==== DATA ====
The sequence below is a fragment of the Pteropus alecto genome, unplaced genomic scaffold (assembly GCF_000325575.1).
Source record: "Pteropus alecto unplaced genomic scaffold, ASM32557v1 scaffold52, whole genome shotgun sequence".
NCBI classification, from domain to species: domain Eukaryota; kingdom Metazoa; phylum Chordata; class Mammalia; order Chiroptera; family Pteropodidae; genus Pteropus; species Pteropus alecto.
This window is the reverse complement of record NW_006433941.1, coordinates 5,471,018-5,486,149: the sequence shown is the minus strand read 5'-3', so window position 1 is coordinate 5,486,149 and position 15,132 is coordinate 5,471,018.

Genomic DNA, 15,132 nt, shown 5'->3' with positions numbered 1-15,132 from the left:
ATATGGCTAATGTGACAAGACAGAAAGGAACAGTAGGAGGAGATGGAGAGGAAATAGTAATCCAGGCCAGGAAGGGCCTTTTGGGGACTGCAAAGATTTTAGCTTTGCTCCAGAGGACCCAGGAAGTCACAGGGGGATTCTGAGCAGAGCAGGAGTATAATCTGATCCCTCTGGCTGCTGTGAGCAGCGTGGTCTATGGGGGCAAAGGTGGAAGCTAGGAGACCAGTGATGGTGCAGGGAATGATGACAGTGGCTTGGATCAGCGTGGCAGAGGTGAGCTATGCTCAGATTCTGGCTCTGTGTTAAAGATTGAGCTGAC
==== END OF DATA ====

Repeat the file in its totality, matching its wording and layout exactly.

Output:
The sequence below is a fragment of the Pteropus alecto genome, unplaced genomic scaffold (assembly GCF_000325575.1).
Source record: "Pteropus alecto unplaced genomic scaffold, ASM32557v1 scaffold52, whole genome shotgun sequence".
NCBI classification, from domain to species: domain Eukaryota; kingdom Metazoa; phylum Chordata; class Mammalia; order Chiroptera; family Pteropodidae; genus Pteropus; species Pteropus alecto.
This window is the reverse complement of record NW_006433941.1, coordinates 5,471,018-5,486,149: the sequence shown is the minus strand read 5'-3', so window position 1 is coordinate 5,486,149 and position 15,132 is coordinate 5,471,018.

Genomic DNA, 15,132 nt, shown 5'->3' with positions numbered 1-15,132 from the left:
ATATGGCTAATGTGACAAGACAGAAAGGAACAGTAGGAGGAGATGGAGAGGAAATAGTAATCCAGGCCAGGAAGGGCCTTTTGGGGACTGCAAAGATTTTAGCTTTGCTCCAGAGGACCCAGGAAGTCACAGGGGGATTCTGAGCAGAGCAGGAGTATAATCTGATCCCTCTGGCTGCTGTGAGCAGCGTGGTCTATGGGGGCAAAGGTGGAAGCTAGGAGACCAGTGATGGTGCAGGGAATGATGACAGTGGCTTGGATCAGCGTGGCAGAGGTGAGCTATGCTCAGATTCTGGCTCTGTGTTAAAGATTGAGCTGAC